Four Kids and It
- Kevin Harley
- 30 March 2020
This lively and endearing Jacqueline Wilson adaptation delivers the feelgood factor for kids
'Magic isn't all twinkly lights and stardust,' warns Michael Caine's Psammead in Sky Cinema's Jacqueline Wilson adaptation. Twinkly sentiment is kept at bay in the first film take on a Wilson novel, which honours the balance of flighty fancy and unresolved feeling in the former children's laureate's modern reimagining of E Nesbit. Though his adult characters let him down, director Andy De Emmony's charming fantasy maintains Wilson's non-condescending approach to wayward childhood emotions, persuasively embodied here by a young quartet of unknowns.
Divided into two sibling pairings, the four kids (Teddie-Rose Malleson-Allen and Billy Jenkins, Ashley Aufderheide and Ellie-Mae Siame) are brought together when one family's father (Matthew Goode's David) and another's mother (Paula Patton's Alice) announce in a holiday surprise that they are seeing each other. 'Ugh' groan the kids collectively, stung by their respective family ruptures. These awkward feelings are thrown into sharp relief when the youngsters encounter Caine's sand fairy, who grants them a wish a day – albeit with learning-curve complications.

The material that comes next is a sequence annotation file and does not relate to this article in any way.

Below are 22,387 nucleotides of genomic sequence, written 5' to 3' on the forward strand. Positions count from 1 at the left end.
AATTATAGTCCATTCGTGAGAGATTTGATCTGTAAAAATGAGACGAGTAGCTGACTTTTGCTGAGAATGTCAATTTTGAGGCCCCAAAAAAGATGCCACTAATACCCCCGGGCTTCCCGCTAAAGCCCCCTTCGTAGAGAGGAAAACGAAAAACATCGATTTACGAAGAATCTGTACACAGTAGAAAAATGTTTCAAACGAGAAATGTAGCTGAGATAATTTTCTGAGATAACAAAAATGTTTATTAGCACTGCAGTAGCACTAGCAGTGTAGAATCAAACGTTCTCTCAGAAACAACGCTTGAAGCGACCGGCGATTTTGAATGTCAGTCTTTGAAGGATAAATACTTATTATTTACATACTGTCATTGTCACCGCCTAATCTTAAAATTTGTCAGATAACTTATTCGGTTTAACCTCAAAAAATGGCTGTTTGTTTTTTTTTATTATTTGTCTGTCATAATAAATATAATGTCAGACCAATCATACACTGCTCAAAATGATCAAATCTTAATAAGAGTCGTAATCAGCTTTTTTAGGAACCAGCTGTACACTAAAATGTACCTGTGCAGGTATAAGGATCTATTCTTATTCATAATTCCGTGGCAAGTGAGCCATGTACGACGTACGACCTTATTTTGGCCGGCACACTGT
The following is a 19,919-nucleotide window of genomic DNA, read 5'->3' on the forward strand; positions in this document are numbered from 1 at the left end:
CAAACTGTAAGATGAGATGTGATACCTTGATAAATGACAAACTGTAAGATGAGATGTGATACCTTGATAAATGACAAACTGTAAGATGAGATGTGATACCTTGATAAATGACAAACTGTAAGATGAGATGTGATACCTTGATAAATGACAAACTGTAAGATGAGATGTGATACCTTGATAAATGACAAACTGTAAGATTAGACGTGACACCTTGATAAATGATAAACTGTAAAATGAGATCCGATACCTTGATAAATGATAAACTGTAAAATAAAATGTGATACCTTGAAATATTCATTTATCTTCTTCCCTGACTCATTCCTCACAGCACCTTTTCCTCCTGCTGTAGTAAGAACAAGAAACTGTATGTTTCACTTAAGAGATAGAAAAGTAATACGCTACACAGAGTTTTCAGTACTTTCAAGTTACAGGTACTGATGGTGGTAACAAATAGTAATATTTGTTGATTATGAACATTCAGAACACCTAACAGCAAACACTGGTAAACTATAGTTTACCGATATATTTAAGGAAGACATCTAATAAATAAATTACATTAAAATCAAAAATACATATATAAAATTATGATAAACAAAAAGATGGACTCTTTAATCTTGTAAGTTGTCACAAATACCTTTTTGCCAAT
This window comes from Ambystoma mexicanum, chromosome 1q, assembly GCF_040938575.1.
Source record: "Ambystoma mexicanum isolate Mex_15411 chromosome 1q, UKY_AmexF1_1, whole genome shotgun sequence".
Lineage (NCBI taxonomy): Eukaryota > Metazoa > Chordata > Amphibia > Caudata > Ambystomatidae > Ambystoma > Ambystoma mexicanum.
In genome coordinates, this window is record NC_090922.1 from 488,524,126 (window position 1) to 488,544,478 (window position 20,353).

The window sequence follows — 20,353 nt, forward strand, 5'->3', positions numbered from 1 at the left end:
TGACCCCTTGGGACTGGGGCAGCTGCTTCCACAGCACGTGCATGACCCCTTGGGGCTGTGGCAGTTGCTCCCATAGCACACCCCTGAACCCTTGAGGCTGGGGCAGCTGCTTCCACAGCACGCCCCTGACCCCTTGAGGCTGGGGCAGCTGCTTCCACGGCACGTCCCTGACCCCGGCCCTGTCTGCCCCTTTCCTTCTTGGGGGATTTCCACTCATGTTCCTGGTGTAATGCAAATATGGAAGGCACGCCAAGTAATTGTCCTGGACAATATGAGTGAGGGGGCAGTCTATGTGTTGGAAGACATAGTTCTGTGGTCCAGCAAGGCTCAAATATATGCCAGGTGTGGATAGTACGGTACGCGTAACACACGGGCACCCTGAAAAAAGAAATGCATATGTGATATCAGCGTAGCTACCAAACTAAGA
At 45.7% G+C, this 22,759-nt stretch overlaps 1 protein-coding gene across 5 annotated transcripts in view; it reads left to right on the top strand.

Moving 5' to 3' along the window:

Russell Brand's local eccentric Tristan further complicates plot and tone: a few droll one-liners aside, his delivery wobbles between appealing gusto and 'tache-twirling self-indulgence. Similarly, Alice's failings at driving and cooking belong to broader, older strains of comedy.
The kids are more endearing, crucially so given the focus on their struggles to adapt to changes beyond their phones and Nintendos. Some of the life lessons prove pat, but De Emmony (best known for his work in TV) makes well-integrated work of those moments where the kids' realities and wishes meet – from the writing ambitions of Malleson-Allen's Ros, to an in-flight sequence in which cruel texts bring our kids down to earth hard. The plot kinks keep the route to the predictable climax lively, as does Caine's nicely crotchety voicework as the Psammead: a winningly wily (and explosively flatulent) creation in a children's film that manages to be feelgood but never too cutesy.
Available to watch on Sky Cinema from Fri 3 Apr.